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OPINION: Alzheimer’s Drugs Decision Has Deeper Impact on Health of Blacks, Other Minorities

Regulators at the Center for Medicare & Medicaid Services (CMS) are fully aware that Alzheimer’s disease is a devastating disease that affects more than 6 million Americans, 80% of whom are Medicare beneficiaries. Among Americans 65 and older, Blacks have the highest percentage of Alzheimer’s disease, 13.8%, according to the Centers of Disease Control and Prevention (CDC). In fact, the Alzheimer’s Association reports that older Blacks are twice as likely to have Alzheimer’s disease than whites.

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Among Americans 65 and older, Blacks have the highest percentage of Alzheimer’s disease, 13.8%, according to the Centers of Disease Control and Prevention (CDC). In fact, the Alzheimer’s Association reports that older Blacks are twice as likely to have Alzheimer’s disease than whites.
Isadore Hall. Photo courtesy of the author.

By Isadore Hall

Special to California Black Media

Last spring, the Food and Drug Administration (FDA) approved the first new Alzheimer’s disease therapy since 2003. For the 6 million-plus people living with the fatal disease in the United States, the availability of a medicine designed to treat the underlying cause of their ailment was a significant breakthrough.

However, it appears very few of those 6 million Alzheimer’s patients will receive this promising new treatment because of regulators at the Center for Medicare & Medicaid Services (CMS).

CMS is the federal government office that oversees health coverage of more than 100 million people through Medicare, Medicaid, the Children’s Health Insurance Program, and the Health Insurance Marketplace. One of the agency’s main functions is strengthening and modernizing the nation’s health care system to provide access to high quality care at lower costs.

In January, CMS launched a process called a National Coverage Determination (NCD) to decide whether Medicare would pay for this newly approved Alzheimer’s therapy or not. Their draft decision: Medicare, as the insurer of roughly 62 million Americans, would not cover this medicine.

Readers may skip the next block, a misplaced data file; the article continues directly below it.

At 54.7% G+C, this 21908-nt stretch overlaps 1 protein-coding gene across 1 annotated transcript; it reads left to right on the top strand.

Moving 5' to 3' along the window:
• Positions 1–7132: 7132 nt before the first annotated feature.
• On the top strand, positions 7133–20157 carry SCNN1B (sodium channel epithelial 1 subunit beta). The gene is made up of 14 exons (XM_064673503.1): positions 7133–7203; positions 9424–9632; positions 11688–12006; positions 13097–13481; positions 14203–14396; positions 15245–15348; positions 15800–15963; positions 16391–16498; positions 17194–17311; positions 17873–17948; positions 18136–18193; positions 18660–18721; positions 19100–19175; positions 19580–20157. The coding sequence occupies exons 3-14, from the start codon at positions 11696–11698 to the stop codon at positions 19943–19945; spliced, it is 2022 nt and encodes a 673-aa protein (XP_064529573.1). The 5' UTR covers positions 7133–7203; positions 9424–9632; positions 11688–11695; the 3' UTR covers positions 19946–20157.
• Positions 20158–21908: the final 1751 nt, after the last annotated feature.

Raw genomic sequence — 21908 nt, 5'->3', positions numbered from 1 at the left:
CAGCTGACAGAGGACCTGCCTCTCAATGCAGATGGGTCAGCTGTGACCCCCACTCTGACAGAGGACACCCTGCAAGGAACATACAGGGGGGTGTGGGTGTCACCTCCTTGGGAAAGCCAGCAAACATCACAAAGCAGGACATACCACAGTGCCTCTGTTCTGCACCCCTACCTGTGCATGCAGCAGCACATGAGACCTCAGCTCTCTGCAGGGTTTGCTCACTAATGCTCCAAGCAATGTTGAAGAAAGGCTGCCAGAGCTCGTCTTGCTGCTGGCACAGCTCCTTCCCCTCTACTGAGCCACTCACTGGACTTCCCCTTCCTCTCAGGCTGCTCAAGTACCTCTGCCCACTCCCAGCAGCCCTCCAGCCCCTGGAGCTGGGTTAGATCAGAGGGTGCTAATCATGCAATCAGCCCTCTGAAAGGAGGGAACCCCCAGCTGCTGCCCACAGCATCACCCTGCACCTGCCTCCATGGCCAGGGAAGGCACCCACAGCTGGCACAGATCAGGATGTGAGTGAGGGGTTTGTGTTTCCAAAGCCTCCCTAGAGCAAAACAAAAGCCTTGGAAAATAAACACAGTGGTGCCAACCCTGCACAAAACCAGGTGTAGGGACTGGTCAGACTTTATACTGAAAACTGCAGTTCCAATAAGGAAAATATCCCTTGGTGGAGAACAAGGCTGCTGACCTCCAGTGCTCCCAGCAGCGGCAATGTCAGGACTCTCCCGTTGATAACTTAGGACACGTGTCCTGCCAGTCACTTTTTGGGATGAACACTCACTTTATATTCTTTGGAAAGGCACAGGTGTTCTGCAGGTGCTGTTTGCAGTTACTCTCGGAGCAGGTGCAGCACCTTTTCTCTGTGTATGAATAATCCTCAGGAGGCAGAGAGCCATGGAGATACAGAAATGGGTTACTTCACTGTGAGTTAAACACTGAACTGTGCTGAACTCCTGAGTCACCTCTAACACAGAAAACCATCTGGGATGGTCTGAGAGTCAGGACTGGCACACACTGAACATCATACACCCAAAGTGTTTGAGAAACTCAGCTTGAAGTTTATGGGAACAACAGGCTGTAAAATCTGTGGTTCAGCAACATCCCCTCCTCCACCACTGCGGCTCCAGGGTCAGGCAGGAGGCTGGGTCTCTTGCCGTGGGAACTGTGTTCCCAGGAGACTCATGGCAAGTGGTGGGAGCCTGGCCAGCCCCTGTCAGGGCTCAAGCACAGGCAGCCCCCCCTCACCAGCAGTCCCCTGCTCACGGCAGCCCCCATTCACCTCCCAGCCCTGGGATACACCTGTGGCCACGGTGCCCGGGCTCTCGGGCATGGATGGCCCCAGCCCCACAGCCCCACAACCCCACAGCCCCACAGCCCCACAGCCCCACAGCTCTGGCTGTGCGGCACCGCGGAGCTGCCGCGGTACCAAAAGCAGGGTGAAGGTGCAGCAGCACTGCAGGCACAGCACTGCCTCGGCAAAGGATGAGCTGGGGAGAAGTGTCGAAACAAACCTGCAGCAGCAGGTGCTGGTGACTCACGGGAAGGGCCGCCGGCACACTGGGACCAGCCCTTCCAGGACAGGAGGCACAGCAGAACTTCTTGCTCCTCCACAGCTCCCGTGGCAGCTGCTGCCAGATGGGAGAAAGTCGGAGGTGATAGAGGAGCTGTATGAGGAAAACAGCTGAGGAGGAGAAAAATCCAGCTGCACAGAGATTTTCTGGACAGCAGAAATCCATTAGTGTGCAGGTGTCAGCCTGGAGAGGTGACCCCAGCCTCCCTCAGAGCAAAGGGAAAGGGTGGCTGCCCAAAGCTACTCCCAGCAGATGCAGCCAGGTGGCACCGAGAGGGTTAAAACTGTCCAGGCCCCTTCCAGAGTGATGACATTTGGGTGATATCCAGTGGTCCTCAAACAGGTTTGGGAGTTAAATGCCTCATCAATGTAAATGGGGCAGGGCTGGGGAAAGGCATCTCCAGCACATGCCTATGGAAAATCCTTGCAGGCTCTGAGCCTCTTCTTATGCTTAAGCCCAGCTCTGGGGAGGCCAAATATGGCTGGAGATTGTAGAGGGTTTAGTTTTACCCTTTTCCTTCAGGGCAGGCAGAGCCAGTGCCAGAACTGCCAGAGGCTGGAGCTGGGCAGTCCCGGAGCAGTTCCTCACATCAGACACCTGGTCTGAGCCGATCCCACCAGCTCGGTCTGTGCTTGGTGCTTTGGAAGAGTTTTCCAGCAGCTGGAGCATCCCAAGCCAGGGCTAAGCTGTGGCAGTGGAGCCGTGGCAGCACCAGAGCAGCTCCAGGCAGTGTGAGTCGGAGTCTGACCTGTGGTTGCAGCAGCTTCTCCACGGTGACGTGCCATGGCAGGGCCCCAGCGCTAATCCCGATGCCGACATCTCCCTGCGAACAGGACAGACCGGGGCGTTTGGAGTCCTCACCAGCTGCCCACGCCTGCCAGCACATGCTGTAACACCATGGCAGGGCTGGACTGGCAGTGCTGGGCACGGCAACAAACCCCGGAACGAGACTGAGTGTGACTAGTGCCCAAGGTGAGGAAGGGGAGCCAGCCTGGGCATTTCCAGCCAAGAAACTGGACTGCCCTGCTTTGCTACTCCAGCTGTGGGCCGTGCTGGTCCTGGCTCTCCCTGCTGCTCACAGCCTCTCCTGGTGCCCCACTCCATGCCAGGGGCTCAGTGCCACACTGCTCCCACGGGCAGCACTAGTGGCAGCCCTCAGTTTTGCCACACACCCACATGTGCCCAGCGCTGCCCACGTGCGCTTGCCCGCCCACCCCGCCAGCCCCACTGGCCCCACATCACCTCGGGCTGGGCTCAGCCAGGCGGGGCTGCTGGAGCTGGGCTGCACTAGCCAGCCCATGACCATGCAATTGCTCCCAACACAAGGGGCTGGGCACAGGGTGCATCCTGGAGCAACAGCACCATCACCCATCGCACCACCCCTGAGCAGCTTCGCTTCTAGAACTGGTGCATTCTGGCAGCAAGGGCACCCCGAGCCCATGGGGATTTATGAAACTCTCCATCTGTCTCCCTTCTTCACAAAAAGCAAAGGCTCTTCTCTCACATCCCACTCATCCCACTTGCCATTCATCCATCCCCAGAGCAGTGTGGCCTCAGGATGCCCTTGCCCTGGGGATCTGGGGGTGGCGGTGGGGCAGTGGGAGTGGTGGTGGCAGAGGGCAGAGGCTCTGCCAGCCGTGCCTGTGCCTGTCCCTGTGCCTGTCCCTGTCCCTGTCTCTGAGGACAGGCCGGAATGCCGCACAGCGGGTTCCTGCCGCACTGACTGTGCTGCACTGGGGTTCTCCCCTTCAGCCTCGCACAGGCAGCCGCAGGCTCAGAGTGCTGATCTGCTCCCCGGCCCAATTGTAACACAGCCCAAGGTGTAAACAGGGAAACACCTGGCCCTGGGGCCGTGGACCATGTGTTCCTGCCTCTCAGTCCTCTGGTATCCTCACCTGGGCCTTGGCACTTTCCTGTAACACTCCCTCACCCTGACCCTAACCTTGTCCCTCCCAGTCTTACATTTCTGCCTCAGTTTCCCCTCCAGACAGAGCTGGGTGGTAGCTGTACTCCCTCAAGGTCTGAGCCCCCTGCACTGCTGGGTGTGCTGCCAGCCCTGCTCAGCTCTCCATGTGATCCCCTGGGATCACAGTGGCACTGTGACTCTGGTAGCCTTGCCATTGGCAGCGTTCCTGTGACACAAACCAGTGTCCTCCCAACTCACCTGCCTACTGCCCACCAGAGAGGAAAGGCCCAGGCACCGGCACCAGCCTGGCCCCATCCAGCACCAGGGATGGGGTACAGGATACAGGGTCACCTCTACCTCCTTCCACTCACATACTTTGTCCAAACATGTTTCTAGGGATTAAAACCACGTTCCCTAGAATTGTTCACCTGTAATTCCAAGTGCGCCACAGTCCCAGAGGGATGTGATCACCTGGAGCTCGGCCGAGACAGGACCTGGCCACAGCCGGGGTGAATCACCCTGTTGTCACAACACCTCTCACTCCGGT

The proposed NCD applies to an entire class of Alzheimer’s drugs, which could impact the current FDA approved drug, aducanumab, as well as future drug therapies in this class. Given the regulatory governance granted to the FDA by Congressional order, it is my opinion this element of the NCD is over-reaching and creates a divisive relationship between two of the most critical federal agencies in the country, FDA and CMS.

This decision would also require certain Alzheimer drugs already in development (which may have different demographic and efficacy profiles) to be subjected to a CED process that lacks its own data and does not take into consideration diversity, inclusion, and efficacy.

Furthermore, and most important, the proposed NCD betrays the commitment articulated by President Joe Biden in his Executive Order on Advancing Racial Equity and Support for Underserved Communities Through the Federal Government.

“Equal opportunity is the bedrock of American democracy, and our diversity is one of our country’s greatest strengths. But for too many, the American Dream remains out of reach. Entrenched disparities in our laws and public policies, and in our public and private institutions, have often denied that equal opportunity to individuals and communities,” Biden states in the document.

“Our country faces converging economic, health, and climate crises that have exposed and exacerbated inequities, while a historic movement for justice has highlighted the unbearable human costs of systemic racism,” the president’s statement continued.

“Our Nation deserves an ambitious whole-of-government equity agenda that matches the scale of the opportunities and challenges that we face. It is therefore the policy of my Administration that the Federal Government should pursue a comprehensive approach to advancing equity for all, including people of color and others who have been historically underserved, marginalized, and adversely affected by persistent poverty and inequality.”